Directed by Oscar-winning Danish filmmaker Susanne Bier ('In a Better World'), the film is a sweeping romance set in the wilds of Carolina's Smoky Mountains, based on the novel by Ron Rash. It's a complicated story with plenty of subtle textures that are ideally suited to Bradley Cooper and Jennifer Lawrence, as well as fine supporting players like Toby Jones, Rhys Ifans and Sean Harris. But the film's postponed release has sparked some bad buzz, as people wondered about the delay, which usually indicates some significant tinkering by the studios. And that's rarely a good thing.
Continue reading: Lawrence And Cooper's 'Serena' Takes Its Time Getting To The Screen
With the incredible ramifications of the end of the yearly ritualistic sacrificial televised Hunger Games, the world is thrown into disarray when the supposed saviour of the underprivileged working class travels to District 13 to help with the revolution she inadvertently started. Katniss Everdeen (Jennifer Lawrence) is the last hope and symbol of resistance against the capitol that seeks to keep her and her people as poverty-stricken slaves, and after surviving the aforementioned Hunger Games twice, Katniss must learn that 'it is the things we love most that destroy us.' Now, with an army at her back, Katniss must change the course of history and bring freedom to the masses through a global armed revolution.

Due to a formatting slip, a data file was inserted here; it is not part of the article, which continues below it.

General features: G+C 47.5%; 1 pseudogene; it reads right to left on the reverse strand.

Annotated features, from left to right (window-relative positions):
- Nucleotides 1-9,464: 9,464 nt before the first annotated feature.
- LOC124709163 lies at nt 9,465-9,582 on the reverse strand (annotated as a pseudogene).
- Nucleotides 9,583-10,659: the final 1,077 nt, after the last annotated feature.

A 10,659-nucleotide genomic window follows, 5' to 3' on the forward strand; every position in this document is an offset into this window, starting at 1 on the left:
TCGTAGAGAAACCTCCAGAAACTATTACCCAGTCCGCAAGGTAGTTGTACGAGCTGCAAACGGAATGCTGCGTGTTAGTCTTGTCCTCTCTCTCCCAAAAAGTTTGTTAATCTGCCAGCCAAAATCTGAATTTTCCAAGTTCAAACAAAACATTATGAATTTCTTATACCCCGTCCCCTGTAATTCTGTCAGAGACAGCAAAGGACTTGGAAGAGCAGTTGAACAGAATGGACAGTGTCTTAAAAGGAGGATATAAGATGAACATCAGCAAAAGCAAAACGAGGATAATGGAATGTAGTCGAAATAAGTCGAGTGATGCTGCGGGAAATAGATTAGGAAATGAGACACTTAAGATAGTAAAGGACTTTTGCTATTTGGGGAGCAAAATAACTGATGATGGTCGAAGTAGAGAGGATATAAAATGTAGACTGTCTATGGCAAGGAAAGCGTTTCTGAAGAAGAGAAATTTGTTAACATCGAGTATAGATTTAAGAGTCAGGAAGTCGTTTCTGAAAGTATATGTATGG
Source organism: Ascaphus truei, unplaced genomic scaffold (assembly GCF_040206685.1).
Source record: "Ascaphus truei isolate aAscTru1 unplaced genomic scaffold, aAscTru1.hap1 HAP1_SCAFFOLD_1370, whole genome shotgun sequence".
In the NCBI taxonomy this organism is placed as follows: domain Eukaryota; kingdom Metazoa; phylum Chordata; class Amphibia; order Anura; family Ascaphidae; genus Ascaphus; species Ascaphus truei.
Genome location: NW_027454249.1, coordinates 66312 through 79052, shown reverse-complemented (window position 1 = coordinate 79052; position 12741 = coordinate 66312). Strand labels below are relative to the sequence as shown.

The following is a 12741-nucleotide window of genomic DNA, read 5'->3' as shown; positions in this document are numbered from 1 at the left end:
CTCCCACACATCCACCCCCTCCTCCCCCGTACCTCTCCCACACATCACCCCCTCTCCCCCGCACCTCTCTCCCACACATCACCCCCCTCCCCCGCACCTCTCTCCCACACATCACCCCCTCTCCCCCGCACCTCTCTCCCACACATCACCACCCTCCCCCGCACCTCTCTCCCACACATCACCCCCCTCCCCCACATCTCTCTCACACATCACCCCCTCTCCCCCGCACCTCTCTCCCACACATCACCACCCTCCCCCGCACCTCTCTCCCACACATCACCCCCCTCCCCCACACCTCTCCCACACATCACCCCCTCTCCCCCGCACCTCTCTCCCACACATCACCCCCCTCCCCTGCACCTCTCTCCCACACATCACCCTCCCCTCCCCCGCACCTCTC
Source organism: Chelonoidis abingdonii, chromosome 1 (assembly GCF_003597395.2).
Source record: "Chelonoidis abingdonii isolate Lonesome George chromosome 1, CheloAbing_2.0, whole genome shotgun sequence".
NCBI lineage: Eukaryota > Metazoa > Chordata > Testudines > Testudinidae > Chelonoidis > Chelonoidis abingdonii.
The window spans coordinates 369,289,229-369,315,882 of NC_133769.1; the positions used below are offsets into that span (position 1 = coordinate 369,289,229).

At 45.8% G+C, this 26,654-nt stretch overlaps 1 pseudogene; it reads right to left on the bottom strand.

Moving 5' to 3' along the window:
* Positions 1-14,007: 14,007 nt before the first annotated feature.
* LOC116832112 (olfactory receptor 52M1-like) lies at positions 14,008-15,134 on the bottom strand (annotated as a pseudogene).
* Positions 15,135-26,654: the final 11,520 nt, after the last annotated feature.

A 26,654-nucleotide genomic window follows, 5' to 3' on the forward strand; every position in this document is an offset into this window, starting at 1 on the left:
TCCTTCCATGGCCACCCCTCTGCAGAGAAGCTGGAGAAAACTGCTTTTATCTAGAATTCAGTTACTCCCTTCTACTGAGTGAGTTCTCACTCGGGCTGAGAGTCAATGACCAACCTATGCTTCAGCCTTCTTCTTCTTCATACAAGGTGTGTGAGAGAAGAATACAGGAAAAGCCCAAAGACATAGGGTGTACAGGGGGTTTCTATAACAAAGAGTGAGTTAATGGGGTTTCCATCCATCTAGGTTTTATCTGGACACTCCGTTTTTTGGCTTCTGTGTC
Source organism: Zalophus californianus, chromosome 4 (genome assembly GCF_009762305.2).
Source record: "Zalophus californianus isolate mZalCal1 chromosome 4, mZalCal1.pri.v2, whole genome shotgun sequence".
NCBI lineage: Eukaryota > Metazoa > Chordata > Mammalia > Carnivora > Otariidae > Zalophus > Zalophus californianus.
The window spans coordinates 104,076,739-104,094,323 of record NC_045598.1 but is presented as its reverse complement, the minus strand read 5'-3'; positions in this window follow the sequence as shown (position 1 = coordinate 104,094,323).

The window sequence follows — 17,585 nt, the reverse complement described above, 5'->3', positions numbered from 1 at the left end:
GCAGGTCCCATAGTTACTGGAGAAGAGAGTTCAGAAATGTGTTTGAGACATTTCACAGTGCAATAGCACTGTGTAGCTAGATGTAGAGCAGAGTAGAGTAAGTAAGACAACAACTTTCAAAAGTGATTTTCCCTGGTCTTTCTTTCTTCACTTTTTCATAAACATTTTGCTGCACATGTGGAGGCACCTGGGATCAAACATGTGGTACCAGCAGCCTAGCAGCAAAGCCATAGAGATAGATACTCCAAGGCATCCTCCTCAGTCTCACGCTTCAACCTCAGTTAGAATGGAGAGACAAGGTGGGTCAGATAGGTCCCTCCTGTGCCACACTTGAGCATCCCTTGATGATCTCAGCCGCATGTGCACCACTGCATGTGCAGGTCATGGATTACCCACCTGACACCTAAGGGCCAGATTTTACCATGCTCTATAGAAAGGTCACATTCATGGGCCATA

The Emmy Award nominations were revealed yesterday (Thursday 11th July). Breaking Bad; House of Cards; Modern Family; Game of Thrones and Mad Men all received multiple nominations. Netflix made history by becoming the first internet network to be nominated for a number of awards.
The Primetime Emmy Award nominations were announced yesterday (Thursday 18th July). The nomination ceremony was presented by Kate Mara and Aaron Paul via a live video stream on the Emmy's website.
Kate Mara at the Vanity Fair and Juicy Couture's Celebration of 2013 in L.A.
Netflix has managed to triumph with nominations for their shows: House of Cards; Hemlock Grove and Arrested Development. The company are developing this aspect of their business, which is proving hugely popular and profitable. The future does seem bright for the company which announced it was expanding into its 64th country. It also seems likely their awards over the next few years will increase especially with recent praise of Orange is the New Black.